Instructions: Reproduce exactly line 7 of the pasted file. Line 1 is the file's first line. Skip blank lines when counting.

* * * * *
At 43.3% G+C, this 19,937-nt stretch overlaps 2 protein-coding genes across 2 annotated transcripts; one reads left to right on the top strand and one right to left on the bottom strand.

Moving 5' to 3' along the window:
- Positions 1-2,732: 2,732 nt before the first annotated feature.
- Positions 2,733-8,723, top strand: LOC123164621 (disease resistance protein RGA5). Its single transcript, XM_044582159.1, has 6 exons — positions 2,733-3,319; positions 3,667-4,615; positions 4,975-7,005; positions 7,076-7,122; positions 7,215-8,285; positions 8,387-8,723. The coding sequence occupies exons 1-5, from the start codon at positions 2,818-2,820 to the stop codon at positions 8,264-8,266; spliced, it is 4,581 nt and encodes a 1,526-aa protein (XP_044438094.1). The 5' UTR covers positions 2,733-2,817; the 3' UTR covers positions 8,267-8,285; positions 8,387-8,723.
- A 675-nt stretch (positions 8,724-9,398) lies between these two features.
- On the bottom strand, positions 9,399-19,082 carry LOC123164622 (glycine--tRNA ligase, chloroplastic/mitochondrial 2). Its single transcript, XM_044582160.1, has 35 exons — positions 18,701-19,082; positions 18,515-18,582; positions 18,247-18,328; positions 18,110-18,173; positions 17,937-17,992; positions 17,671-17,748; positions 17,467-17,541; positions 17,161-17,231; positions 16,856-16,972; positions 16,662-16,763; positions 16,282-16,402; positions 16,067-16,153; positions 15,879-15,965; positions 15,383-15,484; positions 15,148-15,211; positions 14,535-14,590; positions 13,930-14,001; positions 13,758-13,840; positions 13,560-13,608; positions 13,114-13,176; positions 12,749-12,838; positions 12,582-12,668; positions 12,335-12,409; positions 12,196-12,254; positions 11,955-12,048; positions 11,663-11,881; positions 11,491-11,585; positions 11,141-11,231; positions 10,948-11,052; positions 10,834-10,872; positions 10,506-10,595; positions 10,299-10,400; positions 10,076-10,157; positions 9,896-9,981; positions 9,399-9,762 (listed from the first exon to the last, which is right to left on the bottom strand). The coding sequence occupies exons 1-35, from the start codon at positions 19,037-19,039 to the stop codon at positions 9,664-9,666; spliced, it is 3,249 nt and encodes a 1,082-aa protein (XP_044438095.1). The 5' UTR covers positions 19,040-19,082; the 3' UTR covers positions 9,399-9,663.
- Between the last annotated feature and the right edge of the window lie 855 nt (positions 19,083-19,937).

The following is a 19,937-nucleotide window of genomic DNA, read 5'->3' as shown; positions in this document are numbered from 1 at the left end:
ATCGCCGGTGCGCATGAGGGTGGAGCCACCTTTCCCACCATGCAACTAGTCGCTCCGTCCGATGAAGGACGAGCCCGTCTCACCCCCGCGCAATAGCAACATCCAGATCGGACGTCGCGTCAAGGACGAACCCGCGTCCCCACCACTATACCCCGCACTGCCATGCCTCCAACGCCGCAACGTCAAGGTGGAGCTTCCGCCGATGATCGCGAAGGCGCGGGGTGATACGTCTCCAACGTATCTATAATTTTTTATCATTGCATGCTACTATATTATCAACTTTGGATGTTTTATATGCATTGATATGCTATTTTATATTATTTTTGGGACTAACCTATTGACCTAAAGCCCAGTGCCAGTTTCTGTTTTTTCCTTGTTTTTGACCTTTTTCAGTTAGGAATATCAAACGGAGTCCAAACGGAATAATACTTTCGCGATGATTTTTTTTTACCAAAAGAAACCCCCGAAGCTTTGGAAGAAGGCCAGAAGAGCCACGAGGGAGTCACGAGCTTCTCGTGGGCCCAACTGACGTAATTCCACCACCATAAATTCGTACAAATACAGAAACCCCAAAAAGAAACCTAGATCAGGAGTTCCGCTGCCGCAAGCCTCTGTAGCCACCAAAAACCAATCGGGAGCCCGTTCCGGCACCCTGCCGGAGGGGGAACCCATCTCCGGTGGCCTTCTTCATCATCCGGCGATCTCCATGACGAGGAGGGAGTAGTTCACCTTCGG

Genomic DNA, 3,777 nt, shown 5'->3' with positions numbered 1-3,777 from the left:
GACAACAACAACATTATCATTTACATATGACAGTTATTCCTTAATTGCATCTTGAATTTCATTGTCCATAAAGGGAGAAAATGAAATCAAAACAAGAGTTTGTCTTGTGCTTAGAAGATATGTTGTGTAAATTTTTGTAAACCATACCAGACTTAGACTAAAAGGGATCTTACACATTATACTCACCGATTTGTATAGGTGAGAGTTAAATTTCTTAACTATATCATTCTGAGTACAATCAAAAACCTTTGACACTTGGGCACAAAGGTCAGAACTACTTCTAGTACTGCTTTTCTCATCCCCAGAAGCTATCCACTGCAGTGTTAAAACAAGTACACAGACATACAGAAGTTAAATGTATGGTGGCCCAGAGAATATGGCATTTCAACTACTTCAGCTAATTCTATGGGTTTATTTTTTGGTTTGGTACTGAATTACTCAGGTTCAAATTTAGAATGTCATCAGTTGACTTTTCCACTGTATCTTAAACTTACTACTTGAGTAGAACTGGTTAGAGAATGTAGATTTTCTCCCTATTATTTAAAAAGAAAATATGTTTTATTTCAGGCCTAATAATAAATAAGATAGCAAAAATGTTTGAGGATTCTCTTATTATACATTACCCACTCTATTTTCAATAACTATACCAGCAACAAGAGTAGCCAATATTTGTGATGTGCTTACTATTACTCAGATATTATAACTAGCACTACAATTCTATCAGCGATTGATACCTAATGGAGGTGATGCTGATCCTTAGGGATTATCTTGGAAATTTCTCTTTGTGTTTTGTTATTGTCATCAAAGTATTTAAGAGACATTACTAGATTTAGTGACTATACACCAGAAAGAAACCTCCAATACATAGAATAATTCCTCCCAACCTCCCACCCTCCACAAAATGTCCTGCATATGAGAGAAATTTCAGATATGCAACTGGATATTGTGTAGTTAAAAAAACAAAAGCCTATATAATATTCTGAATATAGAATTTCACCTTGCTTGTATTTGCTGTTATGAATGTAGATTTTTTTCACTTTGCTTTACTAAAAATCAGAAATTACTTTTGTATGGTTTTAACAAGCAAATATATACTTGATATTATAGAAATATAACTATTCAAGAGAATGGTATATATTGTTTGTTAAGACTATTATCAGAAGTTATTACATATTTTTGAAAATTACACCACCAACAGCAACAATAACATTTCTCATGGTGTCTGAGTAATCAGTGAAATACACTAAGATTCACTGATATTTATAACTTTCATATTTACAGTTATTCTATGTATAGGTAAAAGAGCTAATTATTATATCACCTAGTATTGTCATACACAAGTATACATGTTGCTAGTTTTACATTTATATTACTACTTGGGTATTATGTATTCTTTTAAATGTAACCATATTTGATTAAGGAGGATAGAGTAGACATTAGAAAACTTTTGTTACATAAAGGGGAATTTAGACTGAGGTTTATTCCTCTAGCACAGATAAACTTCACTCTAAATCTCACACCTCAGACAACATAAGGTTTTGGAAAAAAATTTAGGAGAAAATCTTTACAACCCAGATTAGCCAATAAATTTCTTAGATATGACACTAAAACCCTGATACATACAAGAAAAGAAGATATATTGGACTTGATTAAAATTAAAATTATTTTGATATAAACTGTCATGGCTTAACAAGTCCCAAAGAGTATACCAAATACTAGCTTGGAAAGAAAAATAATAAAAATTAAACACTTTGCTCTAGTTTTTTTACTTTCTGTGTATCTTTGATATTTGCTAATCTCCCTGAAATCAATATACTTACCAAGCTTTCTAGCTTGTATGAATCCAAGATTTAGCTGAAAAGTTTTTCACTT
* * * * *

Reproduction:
- Between the last annotated feature and the right edge of the window lie 855 nt (positions 19,083-19,937).